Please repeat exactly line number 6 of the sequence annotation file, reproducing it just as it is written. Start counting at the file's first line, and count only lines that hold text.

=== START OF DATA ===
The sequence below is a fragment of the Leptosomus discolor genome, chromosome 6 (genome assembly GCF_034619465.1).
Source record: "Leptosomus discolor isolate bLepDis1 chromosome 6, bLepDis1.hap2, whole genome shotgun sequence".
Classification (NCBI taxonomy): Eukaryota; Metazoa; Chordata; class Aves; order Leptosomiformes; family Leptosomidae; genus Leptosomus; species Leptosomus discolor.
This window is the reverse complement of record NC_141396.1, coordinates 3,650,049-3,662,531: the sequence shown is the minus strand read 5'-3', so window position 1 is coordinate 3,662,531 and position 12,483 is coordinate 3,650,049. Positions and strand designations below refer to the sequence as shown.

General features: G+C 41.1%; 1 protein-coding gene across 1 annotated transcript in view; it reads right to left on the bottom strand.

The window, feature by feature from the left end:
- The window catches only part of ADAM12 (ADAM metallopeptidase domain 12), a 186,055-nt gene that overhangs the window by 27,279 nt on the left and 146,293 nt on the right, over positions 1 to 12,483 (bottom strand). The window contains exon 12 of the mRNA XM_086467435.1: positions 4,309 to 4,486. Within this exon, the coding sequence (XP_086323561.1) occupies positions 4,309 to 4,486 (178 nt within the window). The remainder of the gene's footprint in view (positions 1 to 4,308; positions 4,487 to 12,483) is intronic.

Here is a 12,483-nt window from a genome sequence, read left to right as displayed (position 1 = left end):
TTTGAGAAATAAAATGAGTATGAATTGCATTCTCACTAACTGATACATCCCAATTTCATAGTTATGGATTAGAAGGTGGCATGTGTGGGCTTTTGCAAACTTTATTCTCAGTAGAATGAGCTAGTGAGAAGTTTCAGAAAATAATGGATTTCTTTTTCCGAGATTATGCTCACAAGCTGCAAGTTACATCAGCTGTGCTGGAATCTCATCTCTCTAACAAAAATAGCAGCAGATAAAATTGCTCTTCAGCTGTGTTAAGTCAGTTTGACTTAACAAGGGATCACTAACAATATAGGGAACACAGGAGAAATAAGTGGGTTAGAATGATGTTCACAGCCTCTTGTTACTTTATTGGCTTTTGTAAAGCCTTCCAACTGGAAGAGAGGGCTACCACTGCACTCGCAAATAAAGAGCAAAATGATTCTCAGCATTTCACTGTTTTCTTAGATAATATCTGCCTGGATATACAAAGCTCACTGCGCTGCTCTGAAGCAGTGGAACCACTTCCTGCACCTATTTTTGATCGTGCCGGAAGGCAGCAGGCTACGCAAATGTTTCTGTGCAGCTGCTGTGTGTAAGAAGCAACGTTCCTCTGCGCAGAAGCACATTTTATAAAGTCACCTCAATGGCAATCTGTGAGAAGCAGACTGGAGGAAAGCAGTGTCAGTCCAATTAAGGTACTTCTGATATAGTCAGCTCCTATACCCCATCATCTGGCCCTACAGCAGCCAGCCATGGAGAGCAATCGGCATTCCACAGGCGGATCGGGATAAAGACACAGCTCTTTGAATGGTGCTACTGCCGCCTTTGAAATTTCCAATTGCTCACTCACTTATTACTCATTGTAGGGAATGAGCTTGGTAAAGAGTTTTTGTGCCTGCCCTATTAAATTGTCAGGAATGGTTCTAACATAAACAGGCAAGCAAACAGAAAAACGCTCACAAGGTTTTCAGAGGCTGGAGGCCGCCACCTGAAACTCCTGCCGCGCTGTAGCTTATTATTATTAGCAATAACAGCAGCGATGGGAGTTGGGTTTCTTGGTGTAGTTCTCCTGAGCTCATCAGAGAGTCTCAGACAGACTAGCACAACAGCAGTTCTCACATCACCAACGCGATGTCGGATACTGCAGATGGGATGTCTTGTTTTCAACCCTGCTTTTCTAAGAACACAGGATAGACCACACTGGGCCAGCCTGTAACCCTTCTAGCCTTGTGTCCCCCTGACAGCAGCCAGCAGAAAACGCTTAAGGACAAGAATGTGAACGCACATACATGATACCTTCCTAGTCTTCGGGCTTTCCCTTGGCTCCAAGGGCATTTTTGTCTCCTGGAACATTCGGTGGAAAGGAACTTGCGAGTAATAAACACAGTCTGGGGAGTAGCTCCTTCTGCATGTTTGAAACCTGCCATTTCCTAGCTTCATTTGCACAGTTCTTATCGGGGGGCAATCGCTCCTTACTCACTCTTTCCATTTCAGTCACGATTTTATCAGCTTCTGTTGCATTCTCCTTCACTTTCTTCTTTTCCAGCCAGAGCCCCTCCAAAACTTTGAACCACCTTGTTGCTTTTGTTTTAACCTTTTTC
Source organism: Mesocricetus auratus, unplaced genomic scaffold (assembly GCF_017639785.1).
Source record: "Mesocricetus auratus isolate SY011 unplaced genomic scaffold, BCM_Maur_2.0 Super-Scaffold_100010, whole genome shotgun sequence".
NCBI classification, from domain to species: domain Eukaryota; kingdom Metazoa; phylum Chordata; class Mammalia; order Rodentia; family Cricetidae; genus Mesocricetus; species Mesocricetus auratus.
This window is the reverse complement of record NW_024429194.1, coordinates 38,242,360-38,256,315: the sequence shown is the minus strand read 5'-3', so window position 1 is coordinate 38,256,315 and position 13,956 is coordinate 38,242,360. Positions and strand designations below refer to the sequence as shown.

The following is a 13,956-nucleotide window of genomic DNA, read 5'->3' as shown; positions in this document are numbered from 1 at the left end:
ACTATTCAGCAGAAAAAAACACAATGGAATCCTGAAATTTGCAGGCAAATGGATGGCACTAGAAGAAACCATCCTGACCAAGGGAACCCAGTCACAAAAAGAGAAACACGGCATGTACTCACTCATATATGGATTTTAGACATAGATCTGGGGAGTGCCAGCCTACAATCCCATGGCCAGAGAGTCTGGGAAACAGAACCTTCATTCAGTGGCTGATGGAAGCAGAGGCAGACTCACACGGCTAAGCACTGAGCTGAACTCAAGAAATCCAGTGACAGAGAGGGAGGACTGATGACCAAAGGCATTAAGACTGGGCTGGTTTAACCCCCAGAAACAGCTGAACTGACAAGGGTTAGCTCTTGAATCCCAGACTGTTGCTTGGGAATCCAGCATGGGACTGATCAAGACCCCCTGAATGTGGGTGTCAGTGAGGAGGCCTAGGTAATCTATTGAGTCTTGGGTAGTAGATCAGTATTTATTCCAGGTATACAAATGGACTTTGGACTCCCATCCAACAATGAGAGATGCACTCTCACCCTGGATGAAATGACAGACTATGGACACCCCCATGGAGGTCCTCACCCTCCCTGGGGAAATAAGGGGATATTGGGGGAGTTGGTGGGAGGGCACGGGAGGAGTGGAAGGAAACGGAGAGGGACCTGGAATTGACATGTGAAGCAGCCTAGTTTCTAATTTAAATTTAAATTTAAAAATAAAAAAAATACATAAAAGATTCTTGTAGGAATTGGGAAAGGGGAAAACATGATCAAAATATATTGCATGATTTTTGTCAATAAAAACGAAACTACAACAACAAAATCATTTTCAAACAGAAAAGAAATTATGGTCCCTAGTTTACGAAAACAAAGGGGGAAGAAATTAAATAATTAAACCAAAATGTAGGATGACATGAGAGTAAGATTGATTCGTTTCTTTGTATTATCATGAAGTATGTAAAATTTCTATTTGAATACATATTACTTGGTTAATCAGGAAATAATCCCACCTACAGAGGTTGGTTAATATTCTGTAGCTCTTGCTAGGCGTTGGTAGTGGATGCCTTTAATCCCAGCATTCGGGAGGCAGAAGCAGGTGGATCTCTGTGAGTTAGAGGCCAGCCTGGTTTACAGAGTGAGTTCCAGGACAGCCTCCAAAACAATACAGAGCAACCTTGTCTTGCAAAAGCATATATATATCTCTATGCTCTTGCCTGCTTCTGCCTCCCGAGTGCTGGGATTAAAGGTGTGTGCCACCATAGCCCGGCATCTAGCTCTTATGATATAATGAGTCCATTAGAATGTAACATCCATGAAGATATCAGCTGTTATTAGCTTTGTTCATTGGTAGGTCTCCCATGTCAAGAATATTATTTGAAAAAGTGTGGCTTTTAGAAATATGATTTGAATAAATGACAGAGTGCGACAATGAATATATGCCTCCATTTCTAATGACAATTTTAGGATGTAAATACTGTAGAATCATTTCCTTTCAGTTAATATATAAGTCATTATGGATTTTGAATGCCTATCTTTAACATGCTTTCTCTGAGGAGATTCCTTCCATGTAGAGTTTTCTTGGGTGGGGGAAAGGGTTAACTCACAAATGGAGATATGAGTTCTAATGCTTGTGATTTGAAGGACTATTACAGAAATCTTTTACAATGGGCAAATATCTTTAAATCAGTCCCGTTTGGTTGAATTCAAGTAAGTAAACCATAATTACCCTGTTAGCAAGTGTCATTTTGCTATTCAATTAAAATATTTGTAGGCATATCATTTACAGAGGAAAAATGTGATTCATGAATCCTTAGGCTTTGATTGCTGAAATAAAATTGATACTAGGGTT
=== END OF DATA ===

The window, feature by feature from the left end: